Further, as regards the arrangement of the inductors in their furnace equalization hearth, other arrangements are also possible. In particular, the inductors could be distributed to different locations in the equalization hearth, each inductor of course being located in the extension of the slides.
It will be understood that, the greater the length of the inductors, the less important is the surface heating power of each inductor. As a limit, the inductors could extend over the entire length of the equalization hearth.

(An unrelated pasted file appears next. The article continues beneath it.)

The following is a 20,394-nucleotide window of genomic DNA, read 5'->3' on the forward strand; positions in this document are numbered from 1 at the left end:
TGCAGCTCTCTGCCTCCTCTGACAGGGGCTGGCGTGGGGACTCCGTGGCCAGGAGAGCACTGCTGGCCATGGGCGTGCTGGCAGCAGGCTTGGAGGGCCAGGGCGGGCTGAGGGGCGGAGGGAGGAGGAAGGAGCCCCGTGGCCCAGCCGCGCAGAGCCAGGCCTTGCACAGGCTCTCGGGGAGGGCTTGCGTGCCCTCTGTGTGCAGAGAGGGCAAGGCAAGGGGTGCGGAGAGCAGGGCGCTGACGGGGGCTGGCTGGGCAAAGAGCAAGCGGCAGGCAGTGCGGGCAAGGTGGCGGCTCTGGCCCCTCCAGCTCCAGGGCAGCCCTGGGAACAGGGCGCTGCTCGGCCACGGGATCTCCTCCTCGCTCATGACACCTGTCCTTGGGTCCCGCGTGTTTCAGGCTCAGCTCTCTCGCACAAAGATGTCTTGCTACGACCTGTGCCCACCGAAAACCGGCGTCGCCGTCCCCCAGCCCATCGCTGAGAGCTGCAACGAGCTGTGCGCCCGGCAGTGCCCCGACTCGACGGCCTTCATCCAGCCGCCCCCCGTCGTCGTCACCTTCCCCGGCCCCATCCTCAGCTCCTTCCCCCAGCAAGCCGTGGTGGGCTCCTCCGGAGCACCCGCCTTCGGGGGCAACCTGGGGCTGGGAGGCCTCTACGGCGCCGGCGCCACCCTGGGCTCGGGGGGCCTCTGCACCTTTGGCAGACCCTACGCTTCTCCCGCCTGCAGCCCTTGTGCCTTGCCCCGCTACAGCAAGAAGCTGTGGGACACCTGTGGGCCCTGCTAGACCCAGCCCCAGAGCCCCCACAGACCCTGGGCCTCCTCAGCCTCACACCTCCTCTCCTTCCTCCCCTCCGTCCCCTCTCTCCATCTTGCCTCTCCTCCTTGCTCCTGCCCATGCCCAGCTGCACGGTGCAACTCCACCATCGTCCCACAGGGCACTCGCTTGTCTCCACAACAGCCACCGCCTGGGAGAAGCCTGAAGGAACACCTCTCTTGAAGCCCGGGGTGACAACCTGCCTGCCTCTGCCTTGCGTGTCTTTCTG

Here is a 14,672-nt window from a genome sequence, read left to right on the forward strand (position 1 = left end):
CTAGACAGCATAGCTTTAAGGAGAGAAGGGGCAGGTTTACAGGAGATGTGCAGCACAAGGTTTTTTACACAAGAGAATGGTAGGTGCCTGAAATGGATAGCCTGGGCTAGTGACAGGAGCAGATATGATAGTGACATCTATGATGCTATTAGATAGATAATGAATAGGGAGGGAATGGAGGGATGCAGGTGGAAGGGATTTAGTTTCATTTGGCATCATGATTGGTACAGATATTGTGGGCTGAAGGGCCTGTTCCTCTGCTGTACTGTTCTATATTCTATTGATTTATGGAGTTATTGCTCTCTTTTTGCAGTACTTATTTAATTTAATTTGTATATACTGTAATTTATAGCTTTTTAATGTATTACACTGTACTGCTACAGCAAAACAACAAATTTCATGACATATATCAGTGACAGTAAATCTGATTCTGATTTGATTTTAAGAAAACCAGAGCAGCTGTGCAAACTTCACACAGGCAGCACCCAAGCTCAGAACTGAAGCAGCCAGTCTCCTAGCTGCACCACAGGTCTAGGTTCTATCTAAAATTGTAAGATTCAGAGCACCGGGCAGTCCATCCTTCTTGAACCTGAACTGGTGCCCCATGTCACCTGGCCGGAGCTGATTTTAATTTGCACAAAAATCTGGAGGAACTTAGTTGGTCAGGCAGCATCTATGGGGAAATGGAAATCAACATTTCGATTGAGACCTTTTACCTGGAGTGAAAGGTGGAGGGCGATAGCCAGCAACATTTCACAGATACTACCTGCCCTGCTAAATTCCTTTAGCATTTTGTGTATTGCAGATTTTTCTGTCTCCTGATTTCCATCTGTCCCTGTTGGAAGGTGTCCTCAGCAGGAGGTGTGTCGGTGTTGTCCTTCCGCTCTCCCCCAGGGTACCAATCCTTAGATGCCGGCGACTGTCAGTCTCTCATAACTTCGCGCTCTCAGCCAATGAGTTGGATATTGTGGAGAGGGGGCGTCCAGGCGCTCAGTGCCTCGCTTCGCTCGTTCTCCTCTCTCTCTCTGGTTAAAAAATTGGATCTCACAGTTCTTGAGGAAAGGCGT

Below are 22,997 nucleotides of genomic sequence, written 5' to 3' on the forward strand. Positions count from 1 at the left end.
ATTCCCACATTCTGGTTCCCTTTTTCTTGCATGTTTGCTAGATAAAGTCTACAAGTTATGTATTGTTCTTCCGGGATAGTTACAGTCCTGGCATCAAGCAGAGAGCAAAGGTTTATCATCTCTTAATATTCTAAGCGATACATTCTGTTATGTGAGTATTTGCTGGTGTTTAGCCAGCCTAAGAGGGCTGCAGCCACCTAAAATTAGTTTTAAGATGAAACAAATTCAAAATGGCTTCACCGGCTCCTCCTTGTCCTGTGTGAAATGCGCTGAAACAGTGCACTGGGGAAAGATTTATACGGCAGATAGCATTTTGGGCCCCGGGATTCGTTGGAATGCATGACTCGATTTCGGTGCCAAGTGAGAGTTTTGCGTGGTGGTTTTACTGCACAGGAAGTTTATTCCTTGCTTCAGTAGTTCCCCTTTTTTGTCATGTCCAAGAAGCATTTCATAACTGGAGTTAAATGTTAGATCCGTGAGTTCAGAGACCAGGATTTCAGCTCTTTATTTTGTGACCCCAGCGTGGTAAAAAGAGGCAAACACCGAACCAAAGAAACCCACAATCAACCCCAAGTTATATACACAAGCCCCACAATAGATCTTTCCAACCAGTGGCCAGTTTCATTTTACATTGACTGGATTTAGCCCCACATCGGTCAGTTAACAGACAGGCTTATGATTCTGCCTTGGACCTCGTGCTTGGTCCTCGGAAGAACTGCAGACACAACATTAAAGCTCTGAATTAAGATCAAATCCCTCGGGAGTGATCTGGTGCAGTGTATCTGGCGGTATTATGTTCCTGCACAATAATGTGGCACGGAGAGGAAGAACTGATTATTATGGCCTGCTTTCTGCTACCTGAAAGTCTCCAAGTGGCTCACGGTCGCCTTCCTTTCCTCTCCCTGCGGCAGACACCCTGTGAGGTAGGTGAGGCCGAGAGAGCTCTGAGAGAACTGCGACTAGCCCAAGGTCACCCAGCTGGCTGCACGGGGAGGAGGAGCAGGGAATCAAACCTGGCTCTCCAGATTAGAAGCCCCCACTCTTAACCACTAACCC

In order that the invention may be more clearly understood, it will now be described with reference to the accompanying drawings, in which several embodiments of the invention are shown for purposes of illustration, and in which:
FIG. 1 shows a schematic longitudinal cross section of a pusher type furnace for reheating steel slabs, equipped with the device according to the invention;
FIG. 2 is an enlargement of portion A of the furnace illustrated in FIG. 1;
FIG. 3 is a transverse section view along line X--X' of FIG. 2; and
FIG. 4 shows a variant of the invention in a view similar to that of FIG. 3.